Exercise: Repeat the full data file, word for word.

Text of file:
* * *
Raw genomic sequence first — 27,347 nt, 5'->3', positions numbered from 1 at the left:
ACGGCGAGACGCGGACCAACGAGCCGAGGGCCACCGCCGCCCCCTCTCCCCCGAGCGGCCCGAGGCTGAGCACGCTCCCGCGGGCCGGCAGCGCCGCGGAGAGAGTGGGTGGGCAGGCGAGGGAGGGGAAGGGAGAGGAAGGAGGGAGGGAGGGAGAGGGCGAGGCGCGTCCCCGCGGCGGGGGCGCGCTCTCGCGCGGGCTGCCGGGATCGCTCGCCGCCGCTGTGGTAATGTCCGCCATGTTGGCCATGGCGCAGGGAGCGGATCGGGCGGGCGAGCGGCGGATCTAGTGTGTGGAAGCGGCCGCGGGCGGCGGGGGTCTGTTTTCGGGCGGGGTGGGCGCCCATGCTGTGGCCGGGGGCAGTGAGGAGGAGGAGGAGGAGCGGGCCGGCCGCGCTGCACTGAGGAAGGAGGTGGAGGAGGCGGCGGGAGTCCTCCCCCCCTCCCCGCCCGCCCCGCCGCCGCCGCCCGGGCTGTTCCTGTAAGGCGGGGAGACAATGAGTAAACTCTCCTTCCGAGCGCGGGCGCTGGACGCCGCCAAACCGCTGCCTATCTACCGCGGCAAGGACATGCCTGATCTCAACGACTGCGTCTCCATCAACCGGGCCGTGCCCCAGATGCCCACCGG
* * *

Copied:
Raw genomic sequence first — 27,347 nt, 5'->3', positions numbered from 1 at the left:
ACGGCGAGACGCGGACCAACGAGCCGAGGGCCACCGCCGCCCCCTCTCCCCCGAGCGGCCCGAGGCTGAGCACGCTCCCGCGGGCCGGCAGCGCCGCGGAGAGAGTGGGTGGGCAGGCGAGGGAGGGGAAGGGAGAGGAAGGAGGGAGGGAGGGAGAGGGCGAGGCGCGTCCCCGCGGCGGGGGCGCGCTCTCGCGCGGGCTGCCGGGATCGCTCGCCGCCGCTGTGGTAATGTCCGCCATGTTGGCCATGGCGCAGGGAGCGGATCGGGCGGGCGAGCGGCGGATCTAGTGTGTGGAAGCGGCCGCGGGCGGCGGGGGTCTGTTTTCGGGCGGGGTGGGCGCCCATGCTGTGGCCGGGGGCAGTGAGGAGGAGGAGGAGGAGCGGGCCGGCCGCGCTGCACTGAGGAAGGAGGTGGAGGAGGCGGCGGGAGTCCTCCCCCCCTCCCCGCCCGCCCCGCCGCCGCCGCCCGGGCTGTTCCTGTAAGGCGGGGAGACAATGAGTAAACTCTCCTTCCGAGCGCGGGCGCTGGACGCCGCCAAACCGCTGCCTATCTACCGCGGCAAGGACATGCCTGATCTCAACGACTGCGTCTCCATCAACCGGGCCGTGCCCCAGATGCCCACCGG